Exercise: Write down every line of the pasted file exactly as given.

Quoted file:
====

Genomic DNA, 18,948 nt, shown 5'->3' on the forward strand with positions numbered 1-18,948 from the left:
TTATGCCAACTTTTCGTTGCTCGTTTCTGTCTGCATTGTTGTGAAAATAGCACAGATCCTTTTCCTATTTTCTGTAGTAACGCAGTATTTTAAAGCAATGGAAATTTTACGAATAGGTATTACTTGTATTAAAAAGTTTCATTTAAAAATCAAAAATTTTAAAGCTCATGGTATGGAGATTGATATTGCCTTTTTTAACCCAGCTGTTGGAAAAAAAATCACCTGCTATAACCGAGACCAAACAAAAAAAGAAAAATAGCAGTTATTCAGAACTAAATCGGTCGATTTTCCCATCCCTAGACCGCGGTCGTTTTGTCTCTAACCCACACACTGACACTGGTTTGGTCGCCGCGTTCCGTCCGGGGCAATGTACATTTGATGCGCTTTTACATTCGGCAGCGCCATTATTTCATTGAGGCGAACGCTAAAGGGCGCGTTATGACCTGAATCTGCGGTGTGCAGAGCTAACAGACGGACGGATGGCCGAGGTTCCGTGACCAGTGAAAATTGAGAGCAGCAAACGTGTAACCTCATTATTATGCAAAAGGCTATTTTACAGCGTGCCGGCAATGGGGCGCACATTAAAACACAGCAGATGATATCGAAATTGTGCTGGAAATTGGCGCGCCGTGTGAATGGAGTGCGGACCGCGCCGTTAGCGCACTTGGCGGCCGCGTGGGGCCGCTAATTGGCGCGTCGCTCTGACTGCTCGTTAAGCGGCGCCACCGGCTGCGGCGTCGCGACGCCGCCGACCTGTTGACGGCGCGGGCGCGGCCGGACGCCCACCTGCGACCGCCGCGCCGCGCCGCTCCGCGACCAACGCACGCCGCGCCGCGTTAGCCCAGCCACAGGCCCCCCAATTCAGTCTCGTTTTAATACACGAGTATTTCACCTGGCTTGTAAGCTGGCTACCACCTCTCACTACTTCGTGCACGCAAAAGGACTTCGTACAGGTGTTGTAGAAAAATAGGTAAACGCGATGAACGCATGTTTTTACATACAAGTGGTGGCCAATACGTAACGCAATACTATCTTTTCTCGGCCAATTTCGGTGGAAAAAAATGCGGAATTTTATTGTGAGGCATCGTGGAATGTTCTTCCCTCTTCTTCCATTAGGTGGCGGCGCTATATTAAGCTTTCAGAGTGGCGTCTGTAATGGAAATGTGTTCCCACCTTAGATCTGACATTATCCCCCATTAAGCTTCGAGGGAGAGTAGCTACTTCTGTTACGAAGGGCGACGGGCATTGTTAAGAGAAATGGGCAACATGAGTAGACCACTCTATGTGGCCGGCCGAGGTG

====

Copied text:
Genomic DNA, 18,948 nt, shown 5'->3' on the forward strand with positions numbered 1-18,948 from the left:
TTATGCCAACTTTTCGTTGCTCGTTTCTGTCTGCATTGTTGTGAAAATAGCACAGATCCTTTTCCTATTTTCTGTAGTAACGCAGTATTTTAAAGCAATGGAAATTTTACGAATAGGTATTACTTGTATTAAAAAGTTTCATTTAAAAATCAAAAATTTTAAAGCTCATGGTATGGAGATTGATATTGCCTTTTTTAACCCAGCTGTTGGAAAAAAAATCACCTGCTATAACCGAGACCAAACAAAAAAAGAAAAATAGCAGTTATTCAGAACTAAATCGGTCGATTTTCCCATCCCTAGACCGCGGTCGTTTTGTCTCTAACCCACACACTGACACTGGTTTGGTCGCCGCGTTCCGTCCGGGGCAATGTACATTTGATGCGCTTTTACATTCGGCAGCGCCATTATTTCATTGAGGCGAACGCTAAAGGGCGCGTTATGACCTGAATCTGCGGTGTGCAGAGCTAACAGACGGACGGATGGCCGAGGTTCCGTGACCAGTGAAAATTGAGAGCAGCAAACGTGTAACCTCATTATTATGCAAAAGGCTATTTTACAGCGTGCCGGCAATGGGGCGCACATTAAAACACAGCAGATGATATCGAAATTGTGCTGGAAATTGGCGCGCCGTGTGAATGGAGTGCGGACCGCGCCGTTAGCGCACTTGGCGGCCGCGTGGGGCCGCTAATTGGCGCGTCGCTCTGACTGCTCGTTAAGCGGCGCCACCGGCTGCGGCGTCGCGACGCCGCCGACCTGTTGACGGCGCGGGCGCGGCCGGACGCCCACCTGCGACCGCCGCGCCGCGCCGCTCCGCGACCAACGCACGCCGCGCCGCGTTAGCCCAGCCACAGGCCCCCCAATTCAGTCTCGTTTTAATACACGAGTATTTCACCTGGCTTGTAAGCTGGCTACCACCTCTCACTACTTCGTGCACGCAAAAGGACTTCGTACAGGTGTTGTAGAAAAATAGGTAAACGCGATGAACGCATGTTTTTACATACAAGTGGTGGCCAATACGTAACGCAATACTATCTTTTCTCGGCCAATTTCGGTGGAAAAAAATGCGGAATTTTATTGTGAGGCATCGTGGAATGTTCTTCCCTCTTCTTCCATTAGGTGGCGGCGCTATATTAAGCTTTCAGAGTGGCGTCTGTAATGGAAATGTGTTCCCACCTTAGATCTGACATTATCCCCCATTAAGCTTCGAGGGAGAGTAGCTACTTCTGTTACGAAGGGCGACGGGCATTGTTAAGAGAAATGGGCAACATGAGTAGACCACTCTATGTGGCCGGCCGAGGTG